In an interview in February, the governor of the Eastern Central Bank branch, Ali al-Hibri, noted that around a third of its spending went to the LNA in the period 2016-18. This amounted to approximately $6.8 billion over three years. These funds were likely raised directly from the sale of government bonds from commercial banks headquartered in the east.
In addition to these sources of financing, the LNA has developed a long-term strategy for its economic, business and investment role in Libya, predicated on the model of neighbouring Egypt, where the army dominates politics and the economy. The adoption of (opens in new window) the House of Representatives’ Military Investment Legislation in November 2018 has expanded the ability of the LNA to generate revenue without facing legal challenges from the Interim Government.
The LNA is now engaged in economic activities such as waste management, metal scrap and waste export, agricultural mega projects and the registration of migrant labour workers.
Some of these activities are lucrative. For example, the contract for waste management in the city of Benghazi has a weekly fee of $500,000. In addition, the LNA has sought the control of ports, airports and other transportation facilities and infrastructure, as well as a potential role in the reconstruction of Benghazi and other war-devastated or underdeveloped cities and regions.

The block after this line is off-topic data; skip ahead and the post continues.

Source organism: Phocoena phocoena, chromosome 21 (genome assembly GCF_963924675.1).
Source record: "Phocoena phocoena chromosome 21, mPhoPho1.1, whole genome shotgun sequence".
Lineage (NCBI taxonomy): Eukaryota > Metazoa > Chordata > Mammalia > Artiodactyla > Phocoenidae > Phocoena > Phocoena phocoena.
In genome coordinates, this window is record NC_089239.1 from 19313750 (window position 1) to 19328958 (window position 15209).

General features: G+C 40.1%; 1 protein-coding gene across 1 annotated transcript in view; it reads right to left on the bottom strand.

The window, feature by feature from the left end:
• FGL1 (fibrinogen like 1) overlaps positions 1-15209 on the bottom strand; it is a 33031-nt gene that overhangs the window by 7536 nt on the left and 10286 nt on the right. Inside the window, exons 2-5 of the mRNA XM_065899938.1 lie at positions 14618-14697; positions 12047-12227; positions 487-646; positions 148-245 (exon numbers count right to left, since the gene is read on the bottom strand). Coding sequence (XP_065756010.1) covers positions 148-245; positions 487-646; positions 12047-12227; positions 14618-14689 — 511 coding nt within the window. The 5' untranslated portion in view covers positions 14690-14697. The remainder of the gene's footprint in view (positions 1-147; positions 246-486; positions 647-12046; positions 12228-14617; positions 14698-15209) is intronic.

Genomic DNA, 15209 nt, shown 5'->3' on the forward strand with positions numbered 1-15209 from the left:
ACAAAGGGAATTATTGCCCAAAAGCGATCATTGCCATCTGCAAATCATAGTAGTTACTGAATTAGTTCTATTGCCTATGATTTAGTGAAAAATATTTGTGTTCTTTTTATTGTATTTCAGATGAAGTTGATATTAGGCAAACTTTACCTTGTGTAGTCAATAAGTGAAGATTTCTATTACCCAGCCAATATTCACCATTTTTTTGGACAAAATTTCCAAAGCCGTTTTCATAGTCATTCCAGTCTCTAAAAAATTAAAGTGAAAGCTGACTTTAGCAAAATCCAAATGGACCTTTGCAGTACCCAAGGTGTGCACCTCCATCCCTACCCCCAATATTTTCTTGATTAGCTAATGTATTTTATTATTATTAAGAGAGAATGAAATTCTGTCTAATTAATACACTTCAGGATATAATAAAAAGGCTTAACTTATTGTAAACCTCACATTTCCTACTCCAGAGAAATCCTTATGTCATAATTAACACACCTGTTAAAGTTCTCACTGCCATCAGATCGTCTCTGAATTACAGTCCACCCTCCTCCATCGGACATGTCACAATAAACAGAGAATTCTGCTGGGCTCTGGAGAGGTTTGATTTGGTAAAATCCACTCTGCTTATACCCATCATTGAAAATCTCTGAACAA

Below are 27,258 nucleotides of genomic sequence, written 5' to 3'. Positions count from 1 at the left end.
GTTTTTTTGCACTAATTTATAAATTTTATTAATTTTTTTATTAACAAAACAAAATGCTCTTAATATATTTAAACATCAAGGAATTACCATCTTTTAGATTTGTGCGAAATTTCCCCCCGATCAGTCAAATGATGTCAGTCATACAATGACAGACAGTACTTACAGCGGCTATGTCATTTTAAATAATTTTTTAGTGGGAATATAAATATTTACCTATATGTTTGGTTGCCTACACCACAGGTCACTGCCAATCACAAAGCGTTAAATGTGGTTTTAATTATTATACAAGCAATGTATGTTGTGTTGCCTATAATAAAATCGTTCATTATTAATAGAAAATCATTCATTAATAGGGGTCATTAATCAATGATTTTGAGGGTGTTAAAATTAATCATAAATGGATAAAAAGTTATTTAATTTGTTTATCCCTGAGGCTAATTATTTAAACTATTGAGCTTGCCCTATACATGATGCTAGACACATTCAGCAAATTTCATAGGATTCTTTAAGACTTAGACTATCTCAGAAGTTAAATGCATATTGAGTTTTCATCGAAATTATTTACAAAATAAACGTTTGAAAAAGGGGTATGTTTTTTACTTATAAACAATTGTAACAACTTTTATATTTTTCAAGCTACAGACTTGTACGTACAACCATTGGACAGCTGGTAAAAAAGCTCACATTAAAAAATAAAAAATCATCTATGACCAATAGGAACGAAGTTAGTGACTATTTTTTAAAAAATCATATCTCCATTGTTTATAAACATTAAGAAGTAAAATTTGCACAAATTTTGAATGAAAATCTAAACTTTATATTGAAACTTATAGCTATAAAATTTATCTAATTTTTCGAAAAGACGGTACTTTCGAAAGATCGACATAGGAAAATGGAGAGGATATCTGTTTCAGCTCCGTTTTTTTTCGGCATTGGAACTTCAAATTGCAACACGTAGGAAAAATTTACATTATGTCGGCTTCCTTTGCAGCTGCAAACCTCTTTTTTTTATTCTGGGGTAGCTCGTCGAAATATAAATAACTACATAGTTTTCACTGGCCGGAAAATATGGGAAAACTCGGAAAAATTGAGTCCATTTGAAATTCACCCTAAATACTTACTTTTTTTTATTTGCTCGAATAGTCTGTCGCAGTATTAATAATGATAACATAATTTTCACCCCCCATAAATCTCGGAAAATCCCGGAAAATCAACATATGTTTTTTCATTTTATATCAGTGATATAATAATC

There are obvious concerns that the LNA’s expansion into the provision of governance services presents a serious threat to civilian rule and that the LNA’s engagement in the private sector may lead to LNA dominance of the economy. Entrenching the LNA in the economy, particularly through engagement in the private sector, is likely to have long-term consequences and will be hard to roll back.
As such an LNA victory or its entrenchment in other parts of Libya will see the domination of the formal military in the public enterprise and private spheres strengthen. This would have a generational impact on security sector reform prospects.
The legislative framework that underpins these activities is also not transparent. The Audit Bureau, based in the eastern city of Bayda, claims that $4.3 billion is not properly accounted for by the Eastern Central Bank. Moreover, some Interim Government officials believe that whatever the LNA cannot get through legal means, it obtains via others. The LNA’s budget for 2018 is believed to be the largest to date.
As the military confrontation between the LNA and its opponents on the northwest coast escalates, it is also noteworthy that – in lieu of influxes of foreign support – LNA funding appears to be dependent on the continuing functioning of the banking sector in the east.
In his February interview, al-Hibri noted that the Eastern Central Bank would not begin to repay the principal on the debt to commercial banks for 15 years, leaving the banks with significant liabilities. Meanwhile, the eastern banks are reliant on access to foreign exchange through their accounts in Tripoli. Put together, these issues may undermine the banking sector and negatively affect all the civilian and business customers of the banks in addition to the LNA.
In a period where costs are likely to go up and large-scale fighting could endanger state revenues from oil production, such economic instability could have a deep impact, not only on the LNA’s ability to finance its military ambitions, but on the population more broadly. And if financial support from international backers to the LNA leads the backers of GNA-aligned groups to respond in kind, the standoff – and the violence – could drag on.